For decades all signs have pointed to the decreasing role of religion in American life.  Then came the pandemic.

Churches, uniquely suited to provide meaning in uncertain times, quickly moved worship online.  In the process, congregations filled a sudden need for community. Amazingly, worship attendance surged. Church-hopping became popular once again. This uptick in worship attendance is just one of the surprising gifts of the pandemic. Elsewhere I write about how to turn this quick shift into a sustainable culture shift.

Today I am going to highlight another quick shift and unexpected gift the pandemic has brought and how you can anchor it in your congregation’s DNA.  Just as importantly, and maybe more so, I’m going to tell you about a special set of three one-hour classes I’ve created to support YOUR resilience, so you can continue to lead your congregations on the front line of change.

To fully appreciate this quick shift and unexpected gift, let’s take a look at one of the church’s pre-pandemic mindsets.

Pre-Pandemic Mindset: Wait until “they” tell us what to do.

For the last several years, United Methodists have been waiting, rather impatiently, for the General Conference to direct their future. Those quadrennial global proceedings would have answered the question: Will the denomination split into smaller denominations in order to pursue divergent visions? Or will the denomination stay united, at least in name?  Many decisions, including key missional initiatives, have been delayed until this urgent question could be addressed.

This isn’t just a national dynamic. The wait-until-they-tell-us-what-to-do approach has hampered congregations at the local level for decades. Congregations often slow down decision-making as they await the arrival of a new pastor. For churches that receive a new leader every three-five years, all this waiting creates two problems. First, the church itself slackens as it defers responsibility for sharing good news. Second, the community is daily ­­­­­impoverished as ministry is withheld.

The pandemic has changed that. Not only has General Conference been postponed until 2021, meaning there is no one else upon which to foist decision-making responsibility, but churches have been thrust into a “decide now” dynamic.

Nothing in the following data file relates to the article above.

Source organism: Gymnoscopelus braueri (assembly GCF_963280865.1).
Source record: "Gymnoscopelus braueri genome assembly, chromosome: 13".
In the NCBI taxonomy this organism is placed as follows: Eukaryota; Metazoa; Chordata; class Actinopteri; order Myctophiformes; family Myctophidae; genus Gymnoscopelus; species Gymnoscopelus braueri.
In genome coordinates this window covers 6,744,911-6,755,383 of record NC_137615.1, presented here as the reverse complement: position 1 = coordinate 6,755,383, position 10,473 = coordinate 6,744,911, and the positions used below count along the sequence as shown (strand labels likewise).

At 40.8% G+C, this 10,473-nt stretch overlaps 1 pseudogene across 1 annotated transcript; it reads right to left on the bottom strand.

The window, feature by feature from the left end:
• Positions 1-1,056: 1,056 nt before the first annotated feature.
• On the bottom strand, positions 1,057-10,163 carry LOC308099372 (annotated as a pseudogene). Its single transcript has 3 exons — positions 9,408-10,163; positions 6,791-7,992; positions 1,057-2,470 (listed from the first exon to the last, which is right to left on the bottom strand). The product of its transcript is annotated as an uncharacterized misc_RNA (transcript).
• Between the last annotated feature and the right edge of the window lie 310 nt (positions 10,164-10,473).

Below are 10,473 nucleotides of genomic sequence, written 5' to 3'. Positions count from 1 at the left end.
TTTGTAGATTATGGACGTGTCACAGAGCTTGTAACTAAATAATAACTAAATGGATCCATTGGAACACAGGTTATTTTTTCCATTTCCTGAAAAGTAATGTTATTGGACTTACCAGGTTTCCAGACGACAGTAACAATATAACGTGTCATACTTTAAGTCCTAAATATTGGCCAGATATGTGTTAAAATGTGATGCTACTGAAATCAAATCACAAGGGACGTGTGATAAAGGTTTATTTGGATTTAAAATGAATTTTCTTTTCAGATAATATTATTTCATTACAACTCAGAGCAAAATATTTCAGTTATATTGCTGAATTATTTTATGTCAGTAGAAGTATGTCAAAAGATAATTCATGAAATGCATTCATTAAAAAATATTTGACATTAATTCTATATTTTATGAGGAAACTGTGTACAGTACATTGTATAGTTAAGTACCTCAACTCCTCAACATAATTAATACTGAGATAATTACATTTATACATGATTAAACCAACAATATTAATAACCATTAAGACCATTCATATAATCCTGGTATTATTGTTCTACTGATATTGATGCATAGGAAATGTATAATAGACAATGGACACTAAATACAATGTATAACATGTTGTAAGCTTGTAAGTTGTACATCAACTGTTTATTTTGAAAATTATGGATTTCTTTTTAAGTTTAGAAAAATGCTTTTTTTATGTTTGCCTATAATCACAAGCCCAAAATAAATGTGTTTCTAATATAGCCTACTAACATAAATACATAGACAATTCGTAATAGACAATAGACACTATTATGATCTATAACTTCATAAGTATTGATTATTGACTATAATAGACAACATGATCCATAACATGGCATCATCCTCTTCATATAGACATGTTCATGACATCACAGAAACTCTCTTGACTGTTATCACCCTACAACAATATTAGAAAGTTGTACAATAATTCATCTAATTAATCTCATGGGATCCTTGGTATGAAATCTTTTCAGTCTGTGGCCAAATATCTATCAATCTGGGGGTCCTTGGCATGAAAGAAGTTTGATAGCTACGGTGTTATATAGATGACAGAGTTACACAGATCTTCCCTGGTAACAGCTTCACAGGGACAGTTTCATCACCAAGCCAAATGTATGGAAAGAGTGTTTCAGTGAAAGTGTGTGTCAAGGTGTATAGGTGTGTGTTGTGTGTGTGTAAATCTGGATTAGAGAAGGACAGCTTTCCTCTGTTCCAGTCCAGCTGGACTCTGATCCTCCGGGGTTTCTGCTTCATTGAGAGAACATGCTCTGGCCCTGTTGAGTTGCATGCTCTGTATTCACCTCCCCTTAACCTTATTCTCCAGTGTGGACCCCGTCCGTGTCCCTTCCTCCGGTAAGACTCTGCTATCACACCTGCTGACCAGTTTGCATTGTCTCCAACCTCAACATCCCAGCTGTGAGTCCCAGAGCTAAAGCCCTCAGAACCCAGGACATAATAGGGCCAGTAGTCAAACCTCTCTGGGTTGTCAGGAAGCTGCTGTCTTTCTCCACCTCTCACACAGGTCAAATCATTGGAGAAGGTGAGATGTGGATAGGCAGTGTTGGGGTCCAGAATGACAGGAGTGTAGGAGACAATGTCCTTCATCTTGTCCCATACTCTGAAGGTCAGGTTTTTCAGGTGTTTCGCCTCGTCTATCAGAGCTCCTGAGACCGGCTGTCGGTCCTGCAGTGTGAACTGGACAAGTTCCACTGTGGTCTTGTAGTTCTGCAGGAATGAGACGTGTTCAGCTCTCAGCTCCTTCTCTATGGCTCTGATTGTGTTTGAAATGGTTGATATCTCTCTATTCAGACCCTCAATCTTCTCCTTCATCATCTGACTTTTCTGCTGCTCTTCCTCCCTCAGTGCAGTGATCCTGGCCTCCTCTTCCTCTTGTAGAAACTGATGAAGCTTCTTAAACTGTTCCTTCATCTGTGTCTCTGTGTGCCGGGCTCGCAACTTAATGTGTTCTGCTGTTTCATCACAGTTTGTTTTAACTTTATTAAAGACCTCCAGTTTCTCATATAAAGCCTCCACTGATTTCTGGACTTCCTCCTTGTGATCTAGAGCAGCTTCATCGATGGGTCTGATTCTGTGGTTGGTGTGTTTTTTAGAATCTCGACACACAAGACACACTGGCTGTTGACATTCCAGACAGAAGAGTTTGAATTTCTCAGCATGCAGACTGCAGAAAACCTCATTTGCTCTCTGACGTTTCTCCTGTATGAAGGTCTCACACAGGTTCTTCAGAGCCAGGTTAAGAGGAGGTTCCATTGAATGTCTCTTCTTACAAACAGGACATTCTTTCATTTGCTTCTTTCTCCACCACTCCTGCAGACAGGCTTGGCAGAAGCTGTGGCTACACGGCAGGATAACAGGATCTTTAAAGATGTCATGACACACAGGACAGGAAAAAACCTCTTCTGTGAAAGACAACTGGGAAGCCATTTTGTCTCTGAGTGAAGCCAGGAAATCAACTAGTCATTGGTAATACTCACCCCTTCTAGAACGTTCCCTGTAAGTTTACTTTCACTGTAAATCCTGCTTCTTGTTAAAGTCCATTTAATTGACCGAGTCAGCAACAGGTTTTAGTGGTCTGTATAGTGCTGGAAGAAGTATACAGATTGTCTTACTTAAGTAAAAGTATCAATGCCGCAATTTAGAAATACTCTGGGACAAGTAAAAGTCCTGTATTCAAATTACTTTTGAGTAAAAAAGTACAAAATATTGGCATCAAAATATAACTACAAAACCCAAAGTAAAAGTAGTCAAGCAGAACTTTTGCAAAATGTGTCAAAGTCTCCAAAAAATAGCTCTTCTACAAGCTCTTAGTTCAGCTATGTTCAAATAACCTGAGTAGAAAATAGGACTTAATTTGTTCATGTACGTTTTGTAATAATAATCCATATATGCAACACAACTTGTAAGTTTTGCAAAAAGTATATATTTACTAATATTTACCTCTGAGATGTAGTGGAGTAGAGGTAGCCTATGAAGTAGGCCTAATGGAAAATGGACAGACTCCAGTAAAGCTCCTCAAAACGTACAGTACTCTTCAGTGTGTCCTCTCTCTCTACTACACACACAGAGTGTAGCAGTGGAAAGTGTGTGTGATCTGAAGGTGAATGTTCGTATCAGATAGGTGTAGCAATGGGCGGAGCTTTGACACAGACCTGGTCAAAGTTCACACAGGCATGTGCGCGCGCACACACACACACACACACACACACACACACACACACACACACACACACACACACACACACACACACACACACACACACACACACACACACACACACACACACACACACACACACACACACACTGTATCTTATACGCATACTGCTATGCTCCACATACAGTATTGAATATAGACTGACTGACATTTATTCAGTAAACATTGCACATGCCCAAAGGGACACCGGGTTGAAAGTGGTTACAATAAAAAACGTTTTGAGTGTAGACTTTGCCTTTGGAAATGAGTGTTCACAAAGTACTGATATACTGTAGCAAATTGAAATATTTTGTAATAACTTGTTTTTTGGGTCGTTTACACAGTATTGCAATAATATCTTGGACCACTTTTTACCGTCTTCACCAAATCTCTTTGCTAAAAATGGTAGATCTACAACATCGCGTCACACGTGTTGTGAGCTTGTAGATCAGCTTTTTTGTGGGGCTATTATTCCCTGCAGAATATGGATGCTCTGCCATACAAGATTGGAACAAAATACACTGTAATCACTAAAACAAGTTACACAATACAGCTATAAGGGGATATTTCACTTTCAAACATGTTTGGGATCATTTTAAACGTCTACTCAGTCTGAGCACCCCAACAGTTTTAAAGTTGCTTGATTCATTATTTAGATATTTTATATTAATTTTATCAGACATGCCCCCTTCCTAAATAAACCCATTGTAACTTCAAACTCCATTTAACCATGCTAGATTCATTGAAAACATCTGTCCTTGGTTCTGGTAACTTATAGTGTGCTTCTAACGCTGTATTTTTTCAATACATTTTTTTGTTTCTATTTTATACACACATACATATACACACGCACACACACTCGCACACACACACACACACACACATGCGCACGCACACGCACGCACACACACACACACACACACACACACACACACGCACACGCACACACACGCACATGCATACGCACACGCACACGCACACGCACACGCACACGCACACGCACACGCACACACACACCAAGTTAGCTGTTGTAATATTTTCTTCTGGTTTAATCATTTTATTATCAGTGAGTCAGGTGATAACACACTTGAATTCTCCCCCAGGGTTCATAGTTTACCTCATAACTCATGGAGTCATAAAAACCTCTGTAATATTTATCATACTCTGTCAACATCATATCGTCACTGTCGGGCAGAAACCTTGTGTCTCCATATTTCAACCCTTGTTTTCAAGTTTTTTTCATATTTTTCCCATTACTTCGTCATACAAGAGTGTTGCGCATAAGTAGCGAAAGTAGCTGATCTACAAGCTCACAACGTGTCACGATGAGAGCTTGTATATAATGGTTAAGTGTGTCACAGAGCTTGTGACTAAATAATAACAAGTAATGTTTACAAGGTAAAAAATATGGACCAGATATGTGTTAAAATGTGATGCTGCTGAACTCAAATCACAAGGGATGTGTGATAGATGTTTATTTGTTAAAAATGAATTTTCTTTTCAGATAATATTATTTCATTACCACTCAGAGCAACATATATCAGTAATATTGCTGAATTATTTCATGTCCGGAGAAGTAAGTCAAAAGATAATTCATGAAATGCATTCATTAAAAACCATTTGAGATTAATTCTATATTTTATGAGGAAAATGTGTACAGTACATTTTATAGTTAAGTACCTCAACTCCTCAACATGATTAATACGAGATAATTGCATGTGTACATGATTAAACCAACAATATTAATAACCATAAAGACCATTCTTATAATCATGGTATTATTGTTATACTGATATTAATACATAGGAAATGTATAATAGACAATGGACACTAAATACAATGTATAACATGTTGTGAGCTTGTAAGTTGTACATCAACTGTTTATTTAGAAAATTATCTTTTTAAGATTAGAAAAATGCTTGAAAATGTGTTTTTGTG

Mid-Pandemic Mindset: The decision is ours to make.

The rapid changes wrought by the need for social distancing have created an immediacy in the church. There is no time to wait for “them” to decide.  Instead, churches have sprung into action, all hands on deck, with a refreshing immediacy.

Not only have you offered online worship, online giving and online Bible studies, but you have creatively reached out to health care workers, children, parents, the lonely, the sick, and the just plain bored. Church members are moving into action, seeing a need, and filling it.  All around you, the community has responded beautifully.

At last, the church has taken ownership of its own direction, its own ministry, its own gospel.  It is no longer waiting on some other authority to grant it permission to be agents of change.   It’s as though the church has taken up its mat and walked. It’s a delight to behold.

Necessity is the mother of invention.  And this newfound new sense of authority has been invigorating. But will it last?

Turn this Quick Shift into a Culture Shift

I will be curious to see if this quick shift turns into a culture shift.  Not only has General Conference been delayed by a year, but many Annual Conferences will be delayed as well.  This is good testing ground.  In the meantime, churches are free to do what they are called to do:  love, pray, worship, minister, lead, and connect.

To anchor this quick shift into the DNA of the congregation, take these three steps:

  1. Celebrate the courageous ministry of the local church. Acknowledge the congregation’s rapid response and decisiveness.  Over the next three-twelve months, as you emerge into the new future, don’t let these days and months of ownership go unappreciated. Tell and retell your stories of action, compassion and bravery.
  2. Discern where else you have been “waiting on them to tell us what to do.” Ask God to show you how you can bring to bear the new mindset of “the decision is ours to make.” You’ll be surprised how renewing this can be. Especially on the heels of this season of effectiveness.
  3. Strengthen the mid-pandemic mindset of ownership. Do this by leading the church to be response-able in ways large and small. Exercising responsibility is like working a muscle—the more you use it, the stronger you’ll get, and the more comfortable you’ll be going forward.

Leader, this season is more marathon than sprint.  To help you go the distance, I have created a new online workshop called Leadership Resilience.  These three one-hour sessions, May 6, 13 and 20, from 8:00 to 9:00am MT, will boost your spiritual, emotional, and financial resilience, empowering you to pivot with grace and energy. I hope you’ll join us.